• I Never Said It Was Poison:
    • In Framed!, Luke never says the third murder weapon is a glass cutter. Ed Hoffman, on the other hand, does seem to know. Make of that what you will.
    • In Roll Call, Q, when they are discovered, says that EW4 is a 'girl' when Luke had not said how old she was.
    • In Double Check, Camilla almost lets slip that she knew Lee MacArthur had died, yet there was supposed to be no contact between the two after he had given her a new identity.
  • I Will Find You: Luke goes missing near the end of Final Lap. The perspective then switches to his girlfriend Jade, who does everything in her power to track him down.
  • Laser-Guided Amnesia: Happens to Everton in Double Check, who can't remember the murder he's being pinned for. It's revealed that he's innocent and was struck by lighting at the crime scene, which can cause memory deficits in some cases.
  • Literal-Minded: Malc isn't programmed to understand sarcasm or turn-of-phrases, something that both humors and frustrates his human companion.
  • Locard's Theory: Seen several times. Most pertinent in Framed!, where a slight contact from Ed Hoffman when he was poisoning Ms. Kee left her with a flake of white paint, two blue denim fibres, six fine particles of magnesite, a smear of wax, and a deposit of sawdust on her right side.
  • Non-Action Guy: While Luke is physically fit and often chases down suspects, Malc is usually the one to combat violence.
  • Non-Human Sidekick: The main character is the human Luke Harding, while his parter in crime is Malc, a small robot that assists him in solving cases and protects him from violent criminals.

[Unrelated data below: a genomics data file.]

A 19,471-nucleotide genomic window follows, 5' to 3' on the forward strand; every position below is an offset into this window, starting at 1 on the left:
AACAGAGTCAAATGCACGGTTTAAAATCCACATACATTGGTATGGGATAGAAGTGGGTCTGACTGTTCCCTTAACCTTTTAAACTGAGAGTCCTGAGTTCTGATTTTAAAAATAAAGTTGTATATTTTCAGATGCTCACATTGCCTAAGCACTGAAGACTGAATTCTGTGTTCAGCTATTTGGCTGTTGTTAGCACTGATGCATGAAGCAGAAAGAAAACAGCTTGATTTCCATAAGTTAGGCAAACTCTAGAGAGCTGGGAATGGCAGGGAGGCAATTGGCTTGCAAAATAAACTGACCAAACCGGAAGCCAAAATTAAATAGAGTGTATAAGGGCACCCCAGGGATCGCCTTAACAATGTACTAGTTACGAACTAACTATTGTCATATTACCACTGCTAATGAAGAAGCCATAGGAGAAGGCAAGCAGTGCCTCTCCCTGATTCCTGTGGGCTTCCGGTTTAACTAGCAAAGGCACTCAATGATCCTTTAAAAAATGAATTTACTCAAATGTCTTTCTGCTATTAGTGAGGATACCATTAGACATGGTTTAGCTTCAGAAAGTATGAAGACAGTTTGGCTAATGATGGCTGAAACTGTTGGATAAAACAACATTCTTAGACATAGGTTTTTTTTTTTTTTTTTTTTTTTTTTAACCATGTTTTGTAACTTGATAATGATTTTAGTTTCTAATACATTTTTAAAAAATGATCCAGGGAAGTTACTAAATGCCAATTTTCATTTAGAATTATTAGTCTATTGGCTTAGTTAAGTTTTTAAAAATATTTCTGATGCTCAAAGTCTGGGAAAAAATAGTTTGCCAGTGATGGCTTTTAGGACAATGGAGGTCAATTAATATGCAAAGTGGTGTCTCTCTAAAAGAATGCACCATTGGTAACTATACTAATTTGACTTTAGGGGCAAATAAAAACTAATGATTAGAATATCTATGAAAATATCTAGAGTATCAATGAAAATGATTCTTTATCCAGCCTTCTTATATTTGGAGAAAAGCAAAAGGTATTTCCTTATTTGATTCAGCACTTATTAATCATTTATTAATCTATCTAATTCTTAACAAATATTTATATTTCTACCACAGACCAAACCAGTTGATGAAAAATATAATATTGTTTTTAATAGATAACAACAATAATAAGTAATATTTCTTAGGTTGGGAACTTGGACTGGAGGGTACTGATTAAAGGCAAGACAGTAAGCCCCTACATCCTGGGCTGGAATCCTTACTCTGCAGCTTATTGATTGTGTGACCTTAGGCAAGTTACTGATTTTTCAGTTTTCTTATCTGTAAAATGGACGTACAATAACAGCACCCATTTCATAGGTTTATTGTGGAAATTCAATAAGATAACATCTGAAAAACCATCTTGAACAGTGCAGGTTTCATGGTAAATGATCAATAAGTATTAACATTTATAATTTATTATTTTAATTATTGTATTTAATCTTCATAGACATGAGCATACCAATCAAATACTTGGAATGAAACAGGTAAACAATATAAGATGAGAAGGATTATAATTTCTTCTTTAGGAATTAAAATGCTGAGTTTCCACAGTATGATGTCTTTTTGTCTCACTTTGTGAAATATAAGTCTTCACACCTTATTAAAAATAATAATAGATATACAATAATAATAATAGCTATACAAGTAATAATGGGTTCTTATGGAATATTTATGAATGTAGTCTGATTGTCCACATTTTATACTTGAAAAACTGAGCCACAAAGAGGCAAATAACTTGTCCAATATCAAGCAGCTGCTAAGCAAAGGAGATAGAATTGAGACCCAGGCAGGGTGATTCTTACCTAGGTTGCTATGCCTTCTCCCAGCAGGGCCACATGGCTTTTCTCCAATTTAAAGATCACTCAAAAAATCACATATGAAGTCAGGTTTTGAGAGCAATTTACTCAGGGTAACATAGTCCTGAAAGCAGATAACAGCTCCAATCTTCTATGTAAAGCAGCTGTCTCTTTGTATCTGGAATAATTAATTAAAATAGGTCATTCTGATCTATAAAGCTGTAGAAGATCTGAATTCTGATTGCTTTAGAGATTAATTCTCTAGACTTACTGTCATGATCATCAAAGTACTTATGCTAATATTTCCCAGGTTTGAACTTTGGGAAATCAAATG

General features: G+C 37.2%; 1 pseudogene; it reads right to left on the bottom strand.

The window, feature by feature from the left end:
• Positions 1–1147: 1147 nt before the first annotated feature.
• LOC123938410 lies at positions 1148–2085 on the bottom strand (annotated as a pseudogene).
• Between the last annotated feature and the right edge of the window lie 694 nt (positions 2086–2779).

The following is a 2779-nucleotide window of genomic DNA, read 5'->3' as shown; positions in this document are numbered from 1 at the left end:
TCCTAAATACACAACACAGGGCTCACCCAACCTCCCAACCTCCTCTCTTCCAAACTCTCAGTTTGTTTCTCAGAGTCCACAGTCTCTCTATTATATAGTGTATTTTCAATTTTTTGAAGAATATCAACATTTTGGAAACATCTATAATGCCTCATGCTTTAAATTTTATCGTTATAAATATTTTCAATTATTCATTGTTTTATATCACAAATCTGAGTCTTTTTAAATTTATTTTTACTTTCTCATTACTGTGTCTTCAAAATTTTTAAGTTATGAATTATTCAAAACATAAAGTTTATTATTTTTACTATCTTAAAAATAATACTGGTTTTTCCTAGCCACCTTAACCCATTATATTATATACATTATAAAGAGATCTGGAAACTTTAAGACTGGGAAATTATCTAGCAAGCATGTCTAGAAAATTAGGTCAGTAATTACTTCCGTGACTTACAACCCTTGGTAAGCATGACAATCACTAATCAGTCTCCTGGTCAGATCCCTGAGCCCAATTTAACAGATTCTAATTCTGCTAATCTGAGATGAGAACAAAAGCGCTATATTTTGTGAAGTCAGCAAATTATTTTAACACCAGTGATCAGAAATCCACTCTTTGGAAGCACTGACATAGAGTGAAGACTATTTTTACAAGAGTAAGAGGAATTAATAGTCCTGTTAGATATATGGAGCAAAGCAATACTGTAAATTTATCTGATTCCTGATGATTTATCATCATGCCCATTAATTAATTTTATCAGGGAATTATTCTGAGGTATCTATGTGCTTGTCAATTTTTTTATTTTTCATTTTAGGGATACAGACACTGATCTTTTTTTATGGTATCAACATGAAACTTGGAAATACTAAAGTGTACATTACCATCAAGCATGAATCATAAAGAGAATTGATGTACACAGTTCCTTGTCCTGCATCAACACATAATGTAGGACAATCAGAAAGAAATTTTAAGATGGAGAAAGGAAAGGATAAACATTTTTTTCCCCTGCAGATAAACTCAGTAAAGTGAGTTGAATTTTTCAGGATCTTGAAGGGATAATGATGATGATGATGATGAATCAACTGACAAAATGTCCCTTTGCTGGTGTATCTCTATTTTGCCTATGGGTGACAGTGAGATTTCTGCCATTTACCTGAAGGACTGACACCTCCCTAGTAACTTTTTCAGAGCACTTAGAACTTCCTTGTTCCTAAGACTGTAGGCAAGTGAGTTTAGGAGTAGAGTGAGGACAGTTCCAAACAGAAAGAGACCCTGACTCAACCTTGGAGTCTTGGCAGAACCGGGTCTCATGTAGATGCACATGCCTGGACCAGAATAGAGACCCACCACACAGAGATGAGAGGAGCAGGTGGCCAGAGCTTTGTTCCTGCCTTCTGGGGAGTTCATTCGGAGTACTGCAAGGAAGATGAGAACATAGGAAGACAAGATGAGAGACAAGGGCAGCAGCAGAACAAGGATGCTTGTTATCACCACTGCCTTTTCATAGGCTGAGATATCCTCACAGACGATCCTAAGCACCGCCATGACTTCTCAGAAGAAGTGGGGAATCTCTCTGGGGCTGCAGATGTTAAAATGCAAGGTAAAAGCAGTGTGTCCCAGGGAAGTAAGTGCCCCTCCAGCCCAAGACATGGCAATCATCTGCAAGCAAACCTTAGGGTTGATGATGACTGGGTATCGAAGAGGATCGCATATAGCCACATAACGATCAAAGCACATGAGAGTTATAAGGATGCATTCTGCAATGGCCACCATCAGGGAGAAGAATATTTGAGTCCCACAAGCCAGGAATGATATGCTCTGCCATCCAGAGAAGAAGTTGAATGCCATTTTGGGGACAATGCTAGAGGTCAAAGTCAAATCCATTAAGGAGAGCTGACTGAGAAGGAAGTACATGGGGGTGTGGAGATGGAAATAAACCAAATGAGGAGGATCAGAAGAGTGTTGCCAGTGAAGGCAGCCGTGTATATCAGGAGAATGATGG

• No One Gets Left Behind: Despite Malc and the Authorities telling him several times to leave London while he still can before the tsunami hits, Luke ignores them in order to first ensure Owen Goode and his band of scraps gets to safety, and then, after another warning to leave, ascends a crane in an incredibly risky (though ultimately successful) attempt to save EW4, who he didn't have time to carry to high ground conventionally.
  • Parental Abandonment: After children are sent to school they aren't supposed to see their parents again. Subverted in Blood Brother where Luke's parents appear, and also in ''Roll Call' where Earl Dimmock mentions visiting his.
  • Persecution Flip: While discrimination is not a major theme of the series, it's white people who are the discriminated-against minority in the Traces universe.
  • Reverse Whodunnit: Framed!, Roll Call and Final Lap all have very small clues that should help to make the discovery of who the murderer is possible before Luke makes it.
  • Savvy Guy, Energetic Girl: Luke and Jade. Luke is an intelligent detective while Jade, his girlfriend, is an upbeat musician.
  • Taking the Bullet: Malc does this three times for Luke; taking a knife in Framed!, a bullet in Lost Bullet and a tree branch in Final Lap. Justified in that Luke's safety is Malc's second priority after upholding the law.
  • Taking You with Me: When Luke confronts Ed Hoffman in Framed!, he is told that since he had Ed for triple murder anyway, killing Luke as well wouldn't change anything.
  • Teen Genius: Luke is the youngest person to become a Forensic Investigator. Naturally people point out how he's a bit young to be an investigator.
  • The Stoic: Malc doesn't feel emotions at all, due to being a robot, which is used to contrast Luke's more humane approach to solving crimes.
  • Token White: Whites are the minority in the Traces universe, so coming across a white person is rarer than it would be in real life. As a result, Owen Goode is the only recurring white character.
  • Trademark Favorite Food: Pomegranates for Luke. Finding a hotel that serves them is a running theme after Framed!.
  • Writing Indentation Clue: Used by Luke in Double Check to work out Camilla Bunker's new identity.